With that much firepower expended, one would have expected the price of silver to wither, but wither it did not. We will spare all the blow-by-blow details, but suffice it to say that in late 2005 and early 2006 the commercials were on the wrong side of a new silver definition move.
In April of 2006 silver would test the $15 level just ahead of the launch of SLV, more than $8 (115%) higher than where we picked up the story and, believe it or not, more than $6.50 (76%) higher than where the commercials took their enormous, record net short goal line stand in December.
That was the first of the two DMs on that chart above. We will make quicker work of the second and somewhat similar 2007-2008 DM. That event began in August of 2007 with a wicked head-fake lower to nearly $11.00. However, silver quickly snapped back up to around $12 by the September 4, 2007 COT report. Let’s begin there with the large commercial hedgers and short sellers then net short 24,833 contracts with the open interest then 107,814 open, so the LCNS:TO was a very low and very bullish 23%.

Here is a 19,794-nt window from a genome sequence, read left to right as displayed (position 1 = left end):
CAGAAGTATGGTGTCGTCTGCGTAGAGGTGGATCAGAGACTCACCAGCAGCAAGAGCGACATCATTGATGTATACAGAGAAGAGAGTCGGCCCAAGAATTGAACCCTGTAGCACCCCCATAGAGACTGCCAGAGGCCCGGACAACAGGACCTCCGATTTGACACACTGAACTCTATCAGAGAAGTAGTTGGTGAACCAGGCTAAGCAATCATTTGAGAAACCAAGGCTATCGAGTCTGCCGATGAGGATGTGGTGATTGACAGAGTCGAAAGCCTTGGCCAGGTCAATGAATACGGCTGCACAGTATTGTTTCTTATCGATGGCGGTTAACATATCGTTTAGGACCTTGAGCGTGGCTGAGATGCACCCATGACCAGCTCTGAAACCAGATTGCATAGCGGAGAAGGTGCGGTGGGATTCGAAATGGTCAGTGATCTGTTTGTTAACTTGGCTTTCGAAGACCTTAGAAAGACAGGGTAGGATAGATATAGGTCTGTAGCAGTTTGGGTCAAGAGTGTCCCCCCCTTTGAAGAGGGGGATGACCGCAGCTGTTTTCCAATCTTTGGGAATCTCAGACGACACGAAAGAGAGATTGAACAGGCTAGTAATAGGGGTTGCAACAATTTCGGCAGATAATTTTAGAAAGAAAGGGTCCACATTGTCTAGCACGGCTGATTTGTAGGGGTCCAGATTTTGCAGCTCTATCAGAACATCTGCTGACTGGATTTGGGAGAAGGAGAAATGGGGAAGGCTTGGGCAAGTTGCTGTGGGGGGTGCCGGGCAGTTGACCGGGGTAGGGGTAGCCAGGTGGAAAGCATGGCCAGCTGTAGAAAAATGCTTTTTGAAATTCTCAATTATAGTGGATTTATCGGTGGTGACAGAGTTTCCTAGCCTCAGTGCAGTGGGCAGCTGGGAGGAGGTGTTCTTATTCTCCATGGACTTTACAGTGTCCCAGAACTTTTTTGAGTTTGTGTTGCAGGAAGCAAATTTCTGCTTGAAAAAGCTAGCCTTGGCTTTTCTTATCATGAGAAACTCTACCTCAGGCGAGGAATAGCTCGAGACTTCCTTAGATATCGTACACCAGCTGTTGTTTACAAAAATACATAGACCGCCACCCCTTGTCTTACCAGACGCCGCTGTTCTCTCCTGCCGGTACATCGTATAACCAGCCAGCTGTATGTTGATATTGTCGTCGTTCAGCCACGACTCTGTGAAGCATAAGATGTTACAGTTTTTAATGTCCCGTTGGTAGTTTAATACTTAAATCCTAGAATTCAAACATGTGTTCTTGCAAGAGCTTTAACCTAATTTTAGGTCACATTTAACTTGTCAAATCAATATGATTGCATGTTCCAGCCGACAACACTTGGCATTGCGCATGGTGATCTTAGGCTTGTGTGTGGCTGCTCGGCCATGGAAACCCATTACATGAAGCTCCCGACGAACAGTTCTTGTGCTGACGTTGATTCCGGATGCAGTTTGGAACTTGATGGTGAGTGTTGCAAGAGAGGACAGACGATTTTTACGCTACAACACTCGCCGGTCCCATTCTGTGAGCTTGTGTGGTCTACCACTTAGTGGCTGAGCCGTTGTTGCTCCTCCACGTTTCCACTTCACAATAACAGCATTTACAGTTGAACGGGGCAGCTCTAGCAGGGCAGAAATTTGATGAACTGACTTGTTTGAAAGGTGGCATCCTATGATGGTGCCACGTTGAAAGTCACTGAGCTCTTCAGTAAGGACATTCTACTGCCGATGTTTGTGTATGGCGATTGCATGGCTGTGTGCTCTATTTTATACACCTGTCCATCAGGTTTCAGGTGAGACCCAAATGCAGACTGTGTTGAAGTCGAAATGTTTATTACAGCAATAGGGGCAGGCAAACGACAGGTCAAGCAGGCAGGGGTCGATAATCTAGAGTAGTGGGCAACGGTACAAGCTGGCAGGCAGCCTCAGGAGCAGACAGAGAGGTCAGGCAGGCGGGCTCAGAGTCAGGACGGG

By February 19 of 2008 (about 5 months later, silver $17.25, open interest 189,151, LCNS:TO 40.1%), as silver was challenging the $15 - $16 resistance for the third time, and had actually printed more than $17, the Big Sellers had upped their net short positioning to a very high 75,790 contracts (the highest net short level of this DM). The Big Sellers were confident in lower silver prices enough to have increased their net short positioning by 50,957 contracts or 205% as the metal had increased about $6.00 (50%+) in five months or so.